“the obligation to take national climate action cannot be invalidated by arguing that such action would be incapable of stopping climate change. […] On the contrary, the particular reliance on the international community gives rise to a constitutional necessity to actually implement one’s own climate action measures at the national level – in international agreement wherever possible“ (para 202, 203).
It remains to be seen how the ECtHR will deal with this problem.
Apart from causality, the holistic dimension of climate change also raises an admissibility issue with regard to individual interests – which is where the gender aspect comes into play. According to Swiss law (Art. 25 of the Administrative Procedure Act, VwVG) and Art. 34 ECHR, admissibility hinges upon whether a violation of individual rights appears at least conceivable. Throughout domestic proceedings, Swiss authorities declined this and argued that the applicant’s claim was rather in the public interest (and, therefore, an inadmissible actio popularis). KlimaSeniorinnen, on the other hand, argued that they – as women over the age of 75 – are disproportionately affected by heat-related morbidity and mortality. For this purpose, they rely on medical findings and position themselves as a „most vulnerable group“ of elderly women. By invoking the concept of ‘most vulnerable group’, KlimaSeniorinnen turned medical insights about global warming’s effects and intersectional vulnerability into a multifaceted legal argument in the context of standing in front of a human rights court. In other words, KlimaSeniorinnen alerted the Court how health, age, gender, and the climate crisis intersect. By invoking their status as a most vulnerable group, they seek to counter the actio popularis argument and establish victim status according to Art. 34 ECHR. Moreover, by qualifying as a most vulnerable group, the applicants strengthen their substantive claim through a reference to the ECtHR’s case-law on vulnerability. This line of case-law, which originates from cases brought before the Court by Romani and Sinti people establishes that Member States’ protection obligations can vary in their extent and content with the respective vulnerability. In that sense, the KlimaSeniorinnen argue that they, as a most vulnerable group, are certainly entitled to protection, which Switzerland has failed to provide.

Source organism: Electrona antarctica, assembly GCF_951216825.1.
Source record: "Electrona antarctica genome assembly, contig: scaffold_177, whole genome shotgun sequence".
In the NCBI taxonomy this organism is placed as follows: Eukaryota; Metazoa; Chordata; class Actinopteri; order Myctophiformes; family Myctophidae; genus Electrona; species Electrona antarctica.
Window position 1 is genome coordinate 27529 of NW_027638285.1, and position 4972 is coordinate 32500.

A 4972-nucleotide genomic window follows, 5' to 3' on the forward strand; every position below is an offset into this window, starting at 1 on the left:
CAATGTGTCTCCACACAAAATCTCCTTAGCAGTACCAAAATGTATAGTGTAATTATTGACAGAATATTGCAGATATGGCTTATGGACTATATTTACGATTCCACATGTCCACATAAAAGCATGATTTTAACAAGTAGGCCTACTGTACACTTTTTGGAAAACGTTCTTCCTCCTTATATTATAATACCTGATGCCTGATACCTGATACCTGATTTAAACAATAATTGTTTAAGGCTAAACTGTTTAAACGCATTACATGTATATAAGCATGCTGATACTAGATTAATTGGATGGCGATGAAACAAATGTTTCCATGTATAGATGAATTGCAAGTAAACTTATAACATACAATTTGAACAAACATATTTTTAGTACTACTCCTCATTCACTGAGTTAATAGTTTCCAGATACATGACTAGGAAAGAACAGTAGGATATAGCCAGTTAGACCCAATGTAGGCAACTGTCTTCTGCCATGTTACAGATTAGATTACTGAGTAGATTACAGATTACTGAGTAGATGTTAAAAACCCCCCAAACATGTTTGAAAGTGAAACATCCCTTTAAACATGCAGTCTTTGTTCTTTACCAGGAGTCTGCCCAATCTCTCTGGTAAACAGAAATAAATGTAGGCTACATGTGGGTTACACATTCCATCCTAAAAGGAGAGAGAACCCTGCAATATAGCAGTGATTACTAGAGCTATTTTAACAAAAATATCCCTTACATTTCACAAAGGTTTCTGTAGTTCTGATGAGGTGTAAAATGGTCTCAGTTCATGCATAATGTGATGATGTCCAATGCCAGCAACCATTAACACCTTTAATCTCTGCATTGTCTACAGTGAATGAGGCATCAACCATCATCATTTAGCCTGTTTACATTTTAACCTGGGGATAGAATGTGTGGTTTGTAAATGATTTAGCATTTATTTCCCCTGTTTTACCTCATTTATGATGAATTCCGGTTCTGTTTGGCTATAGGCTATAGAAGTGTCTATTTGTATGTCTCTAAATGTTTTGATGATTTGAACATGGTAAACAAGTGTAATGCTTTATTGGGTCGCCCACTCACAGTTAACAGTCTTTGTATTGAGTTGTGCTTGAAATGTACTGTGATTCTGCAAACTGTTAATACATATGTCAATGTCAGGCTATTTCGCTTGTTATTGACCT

Intersectionality as a Strategic Tool
Eventually, the KlimaSeniorinnen’s claim of age- and gender-specific vulnerability follows an intersectional approach to human rights. The origins of this approach date back more than 30 years. Back then, US legal scholar Kimberlé Crenshaw introduced the term intersectionality from Black women’s activism into academia. In her seminal article, “Demarginalizing the Intersection of Race and Sex,” Crenshaw deconstructed how legal protection failed when discriminatory categorizations intersected. Using the US case De Graffenreid v. General Motors as an example, Crenshaw revealed how legal practice denied Black women protection against discrimination in a case of terminations based on a seniority system. Since Black women were, then, the most recent group to be hired, seniority-based terminations disproportionally affected Black women compared to white women and Black men. Back then, however, due to an one-dimensional approach to anti-discrimination law, courts ruled that General Motors did not discriminate based on gender or race as neither Black men nor white women faced comparable experiences. As a result, those who needed legal protection the most – Black women – did not receive it. Comparable to Crenshaw’s disclosure of how US anti-discrimination law was not written for Black women, the KlimaSeniorinnen ultimately argue that Swiss climate law was not written for them. Verbatim, Klimaseniorinnen claimed:
“In August 2018, compared with the general population, older women experienced the most significant increase in heat-related mortality when nearly 90% of heat- related deaths (159 of 177) occurred in older women […] The IPCC confirms that older adults, women and persons with chronic diseases are populations at the highest risk of temperature-related morbidity and mortality” (ECtHR, Application No. 53.600/20, Additional Submission, para 4).